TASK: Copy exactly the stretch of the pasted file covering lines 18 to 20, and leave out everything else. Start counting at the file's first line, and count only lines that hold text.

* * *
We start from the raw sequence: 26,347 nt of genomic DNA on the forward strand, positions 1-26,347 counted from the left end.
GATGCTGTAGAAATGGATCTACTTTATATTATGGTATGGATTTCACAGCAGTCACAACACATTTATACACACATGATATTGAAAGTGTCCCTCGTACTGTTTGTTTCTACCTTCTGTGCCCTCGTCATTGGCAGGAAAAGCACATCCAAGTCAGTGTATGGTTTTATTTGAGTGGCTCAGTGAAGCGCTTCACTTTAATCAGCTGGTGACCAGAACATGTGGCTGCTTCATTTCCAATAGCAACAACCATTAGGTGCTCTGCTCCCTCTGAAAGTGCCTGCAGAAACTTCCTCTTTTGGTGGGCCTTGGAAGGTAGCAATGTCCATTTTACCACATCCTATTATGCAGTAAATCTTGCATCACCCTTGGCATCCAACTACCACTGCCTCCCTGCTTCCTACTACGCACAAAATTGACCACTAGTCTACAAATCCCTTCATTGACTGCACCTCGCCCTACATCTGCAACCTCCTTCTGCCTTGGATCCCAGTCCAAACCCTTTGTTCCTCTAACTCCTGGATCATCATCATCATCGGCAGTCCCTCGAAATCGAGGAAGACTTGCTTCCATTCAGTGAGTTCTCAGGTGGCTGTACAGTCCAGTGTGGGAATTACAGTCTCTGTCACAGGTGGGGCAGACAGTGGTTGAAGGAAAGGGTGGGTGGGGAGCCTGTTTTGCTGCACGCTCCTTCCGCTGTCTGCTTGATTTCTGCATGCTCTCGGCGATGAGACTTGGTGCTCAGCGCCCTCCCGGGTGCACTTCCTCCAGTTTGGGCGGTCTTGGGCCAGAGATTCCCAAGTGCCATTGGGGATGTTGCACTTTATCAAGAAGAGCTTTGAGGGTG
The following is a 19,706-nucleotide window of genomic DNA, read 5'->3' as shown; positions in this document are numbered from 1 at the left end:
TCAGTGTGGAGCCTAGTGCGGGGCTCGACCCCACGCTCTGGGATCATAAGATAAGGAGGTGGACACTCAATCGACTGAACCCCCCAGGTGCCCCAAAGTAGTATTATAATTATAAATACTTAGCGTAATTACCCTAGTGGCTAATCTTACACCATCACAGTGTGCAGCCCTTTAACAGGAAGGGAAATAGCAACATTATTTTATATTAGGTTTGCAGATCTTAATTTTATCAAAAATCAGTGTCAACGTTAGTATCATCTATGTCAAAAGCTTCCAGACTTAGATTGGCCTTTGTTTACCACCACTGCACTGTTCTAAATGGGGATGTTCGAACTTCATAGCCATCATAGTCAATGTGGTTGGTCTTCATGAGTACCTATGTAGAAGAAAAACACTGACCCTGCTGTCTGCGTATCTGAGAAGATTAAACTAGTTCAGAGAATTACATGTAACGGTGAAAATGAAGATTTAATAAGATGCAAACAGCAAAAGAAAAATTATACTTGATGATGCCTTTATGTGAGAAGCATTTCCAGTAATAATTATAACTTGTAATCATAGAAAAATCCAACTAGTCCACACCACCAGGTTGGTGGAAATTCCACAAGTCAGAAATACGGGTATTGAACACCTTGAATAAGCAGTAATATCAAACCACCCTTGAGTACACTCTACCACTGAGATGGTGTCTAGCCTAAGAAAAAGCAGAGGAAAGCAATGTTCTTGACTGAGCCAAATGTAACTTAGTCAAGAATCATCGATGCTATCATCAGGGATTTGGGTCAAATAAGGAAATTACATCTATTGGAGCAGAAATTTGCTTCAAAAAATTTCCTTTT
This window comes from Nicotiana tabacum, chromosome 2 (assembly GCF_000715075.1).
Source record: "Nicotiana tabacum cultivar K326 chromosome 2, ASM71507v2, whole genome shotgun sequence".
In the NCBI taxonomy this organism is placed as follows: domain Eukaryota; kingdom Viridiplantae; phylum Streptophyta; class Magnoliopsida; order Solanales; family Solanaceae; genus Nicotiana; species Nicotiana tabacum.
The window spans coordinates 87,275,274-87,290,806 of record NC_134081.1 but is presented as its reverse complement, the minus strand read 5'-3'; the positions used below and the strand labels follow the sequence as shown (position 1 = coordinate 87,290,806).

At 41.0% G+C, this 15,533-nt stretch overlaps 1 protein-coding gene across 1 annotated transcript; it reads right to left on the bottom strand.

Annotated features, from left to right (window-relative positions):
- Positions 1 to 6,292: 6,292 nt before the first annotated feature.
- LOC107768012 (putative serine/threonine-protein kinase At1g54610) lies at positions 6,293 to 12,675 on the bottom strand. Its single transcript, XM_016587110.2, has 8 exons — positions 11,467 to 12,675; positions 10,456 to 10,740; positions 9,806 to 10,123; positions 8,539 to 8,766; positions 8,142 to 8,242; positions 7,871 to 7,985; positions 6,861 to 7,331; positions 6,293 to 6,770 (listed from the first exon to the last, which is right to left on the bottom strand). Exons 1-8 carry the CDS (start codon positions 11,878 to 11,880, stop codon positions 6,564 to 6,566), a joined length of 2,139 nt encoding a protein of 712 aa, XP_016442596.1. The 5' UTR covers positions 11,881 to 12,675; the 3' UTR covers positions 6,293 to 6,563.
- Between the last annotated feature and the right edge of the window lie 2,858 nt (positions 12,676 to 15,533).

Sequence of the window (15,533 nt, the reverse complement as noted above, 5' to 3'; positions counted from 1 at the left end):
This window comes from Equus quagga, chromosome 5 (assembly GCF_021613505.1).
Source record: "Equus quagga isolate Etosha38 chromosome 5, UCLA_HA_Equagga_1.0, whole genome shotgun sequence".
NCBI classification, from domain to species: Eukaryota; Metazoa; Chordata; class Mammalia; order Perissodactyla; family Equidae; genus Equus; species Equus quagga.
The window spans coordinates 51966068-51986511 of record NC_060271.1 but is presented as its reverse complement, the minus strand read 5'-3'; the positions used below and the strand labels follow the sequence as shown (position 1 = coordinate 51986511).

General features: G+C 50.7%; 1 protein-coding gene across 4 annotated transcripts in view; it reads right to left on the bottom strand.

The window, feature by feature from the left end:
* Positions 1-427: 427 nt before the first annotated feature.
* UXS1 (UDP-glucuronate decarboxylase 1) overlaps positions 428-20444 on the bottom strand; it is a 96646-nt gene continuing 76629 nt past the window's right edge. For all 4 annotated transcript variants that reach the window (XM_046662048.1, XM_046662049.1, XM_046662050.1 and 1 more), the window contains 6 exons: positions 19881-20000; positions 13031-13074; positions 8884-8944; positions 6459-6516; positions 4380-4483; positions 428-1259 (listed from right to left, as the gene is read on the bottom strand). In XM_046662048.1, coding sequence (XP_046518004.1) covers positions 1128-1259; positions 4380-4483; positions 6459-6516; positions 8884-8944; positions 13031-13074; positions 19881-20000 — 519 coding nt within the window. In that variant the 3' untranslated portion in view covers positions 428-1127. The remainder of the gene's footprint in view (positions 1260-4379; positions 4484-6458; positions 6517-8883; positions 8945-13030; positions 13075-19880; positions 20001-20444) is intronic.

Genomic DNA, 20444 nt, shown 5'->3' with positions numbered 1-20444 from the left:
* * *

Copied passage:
The window spans coordinates 51966068-51986511 of record NC_060271.1 but is presented as its reverse complement, the minus strand read 5'-3'; the positions used below and the strand labels follow the sequence as shown (position 1 = coordinate 51986511).

General features: G+C 50.7%; 1 protein-coding gene across 4 annotated transcripts in view; it reads right to left on the bottom strand.

The window, feature by feature from the left end: